Evidence abounds that consumers – especially LMI customers – value clear, transparent pricing, and in many cases, will choose a predictable cost over a variable, uncertain cost (a fact that has helped power the prepaid card industry). Forward-looking BNPL providers should base pricing on what they need to charge consumers over the long haul, make costs crystal clear to users, keep penalties to a minimum, and avoid any surprises.
Can you place BNPL in context for LMI customers?
Because BNPL growth has been driven by “point solution” start-ups, there has been little focus on when or for whom it is the best payment option. Consumers can and must be the deciders, but evidence is emerging of possible “BNPL regret.” One-third of users report incurring late fees, there is very strong correlation between BNPL use and incurring bank overdraft fees, and some BNPL users say it encourages “unnecessary” purchases. Therefore, it is fair to ask if the current checkout experience is helping people find the best payment tool. As more banks and others enter the market, including firms that also offer debit and credit payment options, there is an opportunity to focus on consumer outcomes: Which payment option will most help my customer achieve her financial goals, and how can I help her find and use that solution?
Credit card statements forecast the time and total cost of different payment amounts for cardholders. As consumers, we have grown accustomed to retailers presenting “recommended” products. We may be open to guidance on payment options too, especially if tailored to our specific financial circumstances. If “a third of people like you incurred a late payment fee when using BNPL,” providers may earn substantial customer goodwill by using what they know to help customers make fully informed choices.
What customer financial outcomes do you want to enable?
BNPL offers an irresistible formula: reward today, cost in the future. But short-term benefits are just that, and firms seeking to build lifetime customer relationships need to meet immediate and long-term customer needs. For BNPL, this means careful consideration of if and how the product’s use helps customers build a strong credit history and raise credit scores (especially for those without credit alternatives). It means attention to the full cost customers incur to acquire goods and services, including interest and fees. It means focusing on customers’ overall levels of debt, and especially risk of defaults. Ideally all of this occurs in the context of some understanding of customers’ long-term financial goals, and working in partnership with them to achieve those goals.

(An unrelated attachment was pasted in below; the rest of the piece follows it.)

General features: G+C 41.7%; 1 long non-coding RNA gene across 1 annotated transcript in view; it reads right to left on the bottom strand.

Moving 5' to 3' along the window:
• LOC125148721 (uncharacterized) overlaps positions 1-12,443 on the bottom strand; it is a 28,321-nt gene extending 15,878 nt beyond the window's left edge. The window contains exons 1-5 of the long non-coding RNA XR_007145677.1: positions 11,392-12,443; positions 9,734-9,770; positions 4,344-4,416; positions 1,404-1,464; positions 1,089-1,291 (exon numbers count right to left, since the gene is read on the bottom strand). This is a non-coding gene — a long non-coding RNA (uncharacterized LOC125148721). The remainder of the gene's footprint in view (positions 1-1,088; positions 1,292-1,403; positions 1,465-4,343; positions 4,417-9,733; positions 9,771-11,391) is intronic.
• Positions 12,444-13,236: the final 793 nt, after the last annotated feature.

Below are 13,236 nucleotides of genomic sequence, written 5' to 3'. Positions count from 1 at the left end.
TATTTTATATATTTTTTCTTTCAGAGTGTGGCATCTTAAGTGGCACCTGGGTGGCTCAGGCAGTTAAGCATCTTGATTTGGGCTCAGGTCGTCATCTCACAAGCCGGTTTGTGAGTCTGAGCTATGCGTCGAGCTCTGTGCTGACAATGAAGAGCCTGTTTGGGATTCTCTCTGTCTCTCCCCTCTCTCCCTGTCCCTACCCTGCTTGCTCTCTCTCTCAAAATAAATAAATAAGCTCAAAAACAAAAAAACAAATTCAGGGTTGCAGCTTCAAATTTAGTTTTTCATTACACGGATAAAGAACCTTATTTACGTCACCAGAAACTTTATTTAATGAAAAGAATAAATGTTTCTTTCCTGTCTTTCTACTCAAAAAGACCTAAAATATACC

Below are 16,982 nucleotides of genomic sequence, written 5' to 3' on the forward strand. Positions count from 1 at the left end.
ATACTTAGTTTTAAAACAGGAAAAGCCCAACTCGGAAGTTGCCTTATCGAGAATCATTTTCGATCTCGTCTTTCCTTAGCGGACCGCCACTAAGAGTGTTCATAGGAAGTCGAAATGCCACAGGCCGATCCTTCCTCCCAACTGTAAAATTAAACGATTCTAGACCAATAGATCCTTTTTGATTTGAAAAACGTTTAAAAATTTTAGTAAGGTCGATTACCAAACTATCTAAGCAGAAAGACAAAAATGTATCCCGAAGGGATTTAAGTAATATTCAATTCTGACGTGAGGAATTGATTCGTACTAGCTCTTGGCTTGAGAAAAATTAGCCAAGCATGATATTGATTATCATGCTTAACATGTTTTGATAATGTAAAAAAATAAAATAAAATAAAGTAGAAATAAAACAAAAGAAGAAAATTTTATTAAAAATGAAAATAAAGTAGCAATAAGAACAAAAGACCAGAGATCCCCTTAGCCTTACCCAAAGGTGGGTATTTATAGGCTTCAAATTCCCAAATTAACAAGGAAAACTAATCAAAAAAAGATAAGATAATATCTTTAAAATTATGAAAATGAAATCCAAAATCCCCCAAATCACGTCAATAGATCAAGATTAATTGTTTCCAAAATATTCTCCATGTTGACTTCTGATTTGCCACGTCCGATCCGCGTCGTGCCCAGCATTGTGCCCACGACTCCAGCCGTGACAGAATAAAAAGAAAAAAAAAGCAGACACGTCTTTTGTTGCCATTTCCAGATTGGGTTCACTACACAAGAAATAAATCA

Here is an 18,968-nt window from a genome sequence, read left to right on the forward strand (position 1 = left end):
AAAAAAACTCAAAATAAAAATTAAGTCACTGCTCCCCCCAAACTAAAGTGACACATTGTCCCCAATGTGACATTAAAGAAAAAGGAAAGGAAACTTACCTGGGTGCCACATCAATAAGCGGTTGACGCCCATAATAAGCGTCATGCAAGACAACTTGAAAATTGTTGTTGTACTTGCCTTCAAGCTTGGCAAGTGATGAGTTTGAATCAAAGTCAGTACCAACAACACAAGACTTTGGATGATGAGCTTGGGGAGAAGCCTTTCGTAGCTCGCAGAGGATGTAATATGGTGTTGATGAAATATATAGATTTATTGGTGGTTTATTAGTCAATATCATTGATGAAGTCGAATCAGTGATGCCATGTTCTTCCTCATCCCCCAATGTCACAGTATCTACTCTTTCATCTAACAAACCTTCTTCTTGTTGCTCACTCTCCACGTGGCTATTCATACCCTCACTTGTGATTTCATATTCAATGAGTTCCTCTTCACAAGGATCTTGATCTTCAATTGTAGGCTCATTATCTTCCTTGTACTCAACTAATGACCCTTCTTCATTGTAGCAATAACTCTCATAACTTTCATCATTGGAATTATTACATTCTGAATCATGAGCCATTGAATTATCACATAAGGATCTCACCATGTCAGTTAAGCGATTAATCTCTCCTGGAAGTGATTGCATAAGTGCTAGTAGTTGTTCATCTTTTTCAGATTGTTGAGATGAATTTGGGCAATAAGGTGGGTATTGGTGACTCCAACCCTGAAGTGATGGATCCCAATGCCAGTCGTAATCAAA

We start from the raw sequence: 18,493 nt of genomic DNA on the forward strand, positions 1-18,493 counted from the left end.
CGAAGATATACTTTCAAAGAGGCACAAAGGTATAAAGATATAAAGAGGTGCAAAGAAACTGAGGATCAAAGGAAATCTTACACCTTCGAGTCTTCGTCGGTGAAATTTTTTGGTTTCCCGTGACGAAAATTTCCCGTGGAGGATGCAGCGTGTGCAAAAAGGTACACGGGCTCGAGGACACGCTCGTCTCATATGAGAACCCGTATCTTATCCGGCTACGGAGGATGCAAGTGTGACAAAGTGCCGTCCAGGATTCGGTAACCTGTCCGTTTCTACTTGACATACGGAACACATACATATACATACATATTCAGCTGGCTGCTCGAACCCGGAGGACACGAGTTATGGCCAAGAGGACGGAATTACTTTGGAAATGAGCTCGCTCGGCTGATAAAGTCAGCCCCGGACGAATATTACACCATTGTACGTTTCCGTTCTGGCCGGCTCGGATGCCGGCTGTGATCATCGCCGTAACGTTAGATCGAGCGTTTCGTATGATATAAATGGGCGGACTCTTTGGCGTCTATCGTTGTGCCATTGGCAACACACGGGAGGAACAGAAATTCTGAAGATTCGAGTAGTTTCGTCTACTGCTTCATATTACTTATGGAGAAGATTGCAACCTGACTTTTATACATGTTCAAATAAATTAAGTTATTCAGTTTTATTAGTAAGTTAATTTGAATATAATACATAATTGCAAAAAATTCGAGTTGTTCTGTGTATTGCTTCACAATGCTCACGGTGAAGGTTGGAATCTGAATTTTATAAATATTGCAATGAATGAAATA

Realistically, we simply don’t know yet all we would like to know about how BNPL contributes to or undermines these long-term financial security outcomes. Responsible actors can acknowledge this, and commit to using their data and experience to fill in these gaps in our understanding – potentially in partnership with regulators and consumer advocates. For vulnerable consumers especially, the stakes are simply too high to do otherwise.
BNPL is growing rapidly in part because it serves an underserved market of younger, lower-income and more racially diverse consumers who either cannot access or do not want traditional credit cards. But growth and consumer demand are not by themselves evidence a product is good or useful. Seasoned financial service providers understand this, and understand they must consider how consumer finance innovations impact financial inclusion and financial security – or wait for regulators and advocates to do it for them.